Ballymena man Aaron wins major medical prizes at Oxford University

Aaron Henry

Ballymena man Aaron Henry has won major medical prizes at Oxford University.

He has been awarded both the Stewart Greenall Memorial Prize and the John Pearce Memorial Prize for his performance in this year’s Objective Structured Clinical Examination (OSCE), a practical skills test for fourth year medics held in June.

The Stewart Greenall Memorial Prize is awarded to the student who obtains the highest mark in their cohort for the OSCE, and is given in memory of a former patient in Oxford.

The John Pearce Memorial Prize rewards the clinical student who is considered to ‘have demonstrated care and concern for their patients in the most exemplary fashion’ in the examination.

John Pearce was a student at Balliol in the 1940s who went on to serve as Doctor to several colleges and to the University.

The test sees future clinicians rotate through 12 tasks ranging from examinations such as respiratory checks; to taking a history from a patient and explaining complex procedures; to interpreting medical investigations such as X-rays and Electrocardiograms. The exam marks the end of their fourth year of studies.

The John Pearce award has particular resonance for Aaron as both he and Pearce represented the University as members of the Blues’ Rugby Union team.

John Pearce played for the side for 3 years, captaining them in 1945, while Aaron was the starting hooker in this year’s Varsity Match at Twickenham.

“John Pearce’s picture still hangs proudly in the pavilion of the University Rugby Club – it’s a huge honour to be awarded a prize in his memory,” said Aaron.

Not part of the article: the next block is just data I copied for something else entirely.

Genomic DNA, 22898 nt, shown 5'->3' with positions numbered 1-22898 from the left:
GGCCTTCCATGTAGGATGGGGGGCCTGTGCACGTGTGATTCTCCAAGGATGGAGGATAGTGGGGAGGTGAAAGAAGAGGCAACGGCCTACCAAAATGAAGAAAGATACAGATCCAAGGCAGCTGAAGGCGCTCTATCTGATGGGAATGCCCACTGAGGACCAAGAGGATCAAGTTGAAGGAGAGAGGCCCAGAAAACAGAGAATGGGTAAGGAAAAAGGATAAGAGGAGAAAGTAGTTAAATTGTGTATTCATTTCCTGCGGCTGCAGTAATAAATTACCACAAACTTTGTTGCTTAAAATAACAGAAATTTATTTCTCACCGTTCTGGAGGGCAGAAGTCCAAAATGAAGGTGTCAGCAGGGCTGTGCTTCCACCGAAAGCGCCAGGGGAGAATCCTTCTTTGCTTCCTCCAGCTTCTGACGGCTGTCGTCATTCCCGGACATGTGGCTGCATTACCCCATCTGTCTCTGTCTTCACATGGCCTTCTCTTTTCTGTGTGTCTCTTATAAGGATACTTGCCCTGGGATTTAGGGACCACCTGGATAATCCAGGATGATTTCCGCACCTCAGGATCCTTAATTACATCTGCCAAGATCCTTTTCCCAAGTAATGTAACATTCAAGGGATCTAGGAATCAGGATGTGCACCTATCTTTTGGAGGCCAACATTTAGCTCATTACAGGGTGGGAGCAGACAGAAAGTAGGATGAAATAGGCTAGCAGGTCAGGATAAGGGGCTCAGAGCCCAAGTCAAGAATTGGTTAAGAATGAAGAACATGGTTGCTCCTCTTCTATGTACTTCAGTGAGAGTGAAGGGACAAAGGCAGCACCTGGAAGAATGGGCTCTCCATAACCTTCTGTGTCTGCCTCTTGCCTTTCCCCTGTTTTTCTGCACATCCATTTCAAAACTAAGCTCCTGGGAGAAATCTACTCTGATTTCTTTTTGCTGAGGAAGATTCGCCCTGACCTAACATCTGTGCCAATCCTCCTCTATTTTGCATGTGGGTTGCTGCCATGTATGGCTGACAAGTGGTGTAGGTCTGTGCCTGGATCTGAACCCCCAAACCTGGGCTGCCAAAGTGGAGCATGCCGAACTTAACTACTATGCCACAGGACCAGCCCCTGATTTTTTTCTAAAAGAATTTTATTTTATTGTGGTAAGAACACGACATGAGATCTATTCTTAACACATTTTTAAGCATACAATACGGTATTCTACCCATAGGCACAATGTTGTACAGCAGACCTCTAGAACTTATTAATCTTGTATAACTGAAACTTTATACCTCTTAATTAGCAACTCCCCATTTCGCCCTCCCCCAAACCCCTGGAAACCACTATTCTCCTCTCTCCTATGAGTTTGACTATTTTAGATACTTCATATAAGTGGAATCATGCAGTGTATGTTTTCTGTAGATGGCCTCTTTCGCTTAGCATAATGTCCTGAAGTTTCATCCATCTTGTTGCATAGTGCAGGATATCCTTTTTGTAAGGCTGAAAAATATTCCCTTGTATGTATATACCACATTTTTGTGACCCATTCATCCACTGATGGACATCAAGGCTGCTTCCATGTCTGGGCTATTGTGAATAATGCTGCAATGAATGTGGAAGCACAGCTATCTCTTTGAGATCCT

“I think it’s fantastic that we recognise that there is much more to medicine than simply diagnosis and treatment. It is important that patients feel they understand what is going on and have been shown respect.”

Aaron credited his success to two Somerville alumni who taught the cohort throughout the year: Dr Liz Morris (Medicine, 2005) and Dr Scott Frazer (Graduate Entry Medicine, 2014).

“Their teaching was invaluable throughout the year, preparing us not only for the exam but more importantly for our professional lives as qualified doctors on the wards.”

Aaron has been captain of Somerville’s rugby team and president of the Janet Vaughan Medical Society.

He was awarded the Wronker Prize for Pharmacology in 2017 for his research investigating the toxic side effects of a commonly used chemotherapy drug, Doxorubicin, in a project supervised by Somerville Fellow Dr Damian Tyler.

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